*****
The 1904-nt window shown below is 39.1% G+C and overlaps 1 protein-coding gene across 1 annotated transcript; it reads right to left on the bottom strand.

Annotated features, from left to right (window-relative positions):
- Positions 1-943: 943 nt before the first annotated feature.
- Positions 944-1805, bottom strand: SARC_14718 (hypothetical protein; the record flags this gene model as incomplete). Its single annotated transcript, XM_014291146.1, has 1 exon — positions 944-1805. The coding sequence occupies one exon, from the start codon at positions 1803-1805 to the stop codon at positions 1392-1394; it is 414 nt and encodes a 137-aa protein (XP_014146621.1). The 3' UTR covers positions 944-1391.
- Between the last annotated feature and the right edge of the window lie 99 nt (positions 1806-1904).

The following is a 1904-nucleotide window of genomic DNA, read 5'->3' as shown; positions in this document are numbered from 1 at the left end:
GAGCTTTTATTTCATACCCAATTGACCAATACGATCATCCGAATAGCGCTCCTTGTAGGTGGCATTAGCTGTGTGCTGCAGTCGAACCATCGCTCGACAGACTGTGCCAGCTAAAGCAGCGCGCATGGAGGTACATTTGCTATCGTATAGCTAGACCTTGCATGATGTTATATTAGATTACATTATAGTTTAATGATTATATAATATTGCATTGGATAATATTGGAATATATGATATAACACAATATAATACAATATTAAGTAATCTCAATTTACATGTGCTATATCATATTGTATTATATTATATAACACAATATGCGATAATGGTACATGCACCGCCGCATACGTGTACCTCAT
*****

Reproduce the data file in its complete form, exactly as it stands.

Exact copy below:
The 1904-nt window shown below is 39.1% G+C and overlaps 1 protein-coding gene across 1 annotated transcript; it reads right to left on the bottom strand.

Annotated features, from left to right (window-relative positions):
- Positions 1-943: 943 nt before the first annotated feature.
- Positions 944-1805, bottom strand: SARC_14718 (hypothetical protein; the record flags this gene model as incomplete). Its single annotated transcript, XM_014291146.1, has 1 exon — positions 944-1805. The coding sequence occupies one exon, from the start codon at positions 1803-1805 to the stop codon at positions 1392-1394; it is 414 nt and encodes a 137-aa protein (XP_014146621.1). The 3' UTR covers positions 944-1391.
- Between the last annotated feature and the right edge of the window lie 99 nt (positions 1806-1904).

The following is a 1904-nucleotide window of genomic DNA, read 5'->3' as shown; positions in this document are numbered from 1 at the left end:
GAGCTTTTATTTCATACCCAATTGACCAATACGATCATCCGAATAGCGCTCCTTGTAGGTGGCATTAGCTGTGTGCTGCAGTCGAACCATCGCTCGACAGACTGTGCCAGCTAAAGCAGCGCGCATGGAGGTACATTTGCTATCGTATAGCTAGACCTTGCATGATGTTATATTAGATTACATTATAGTTTAATGATTATATAATATTGCATTGGATAATATTGGAATATATGATATAACACAATATAATACAATATTAAGTAATCTCAATTTACATGTGCTATATCATATTGTATTATATTATATAACACAATATGCGATAATGGTACATGCACCGCCGCATACGTGTACCTCAT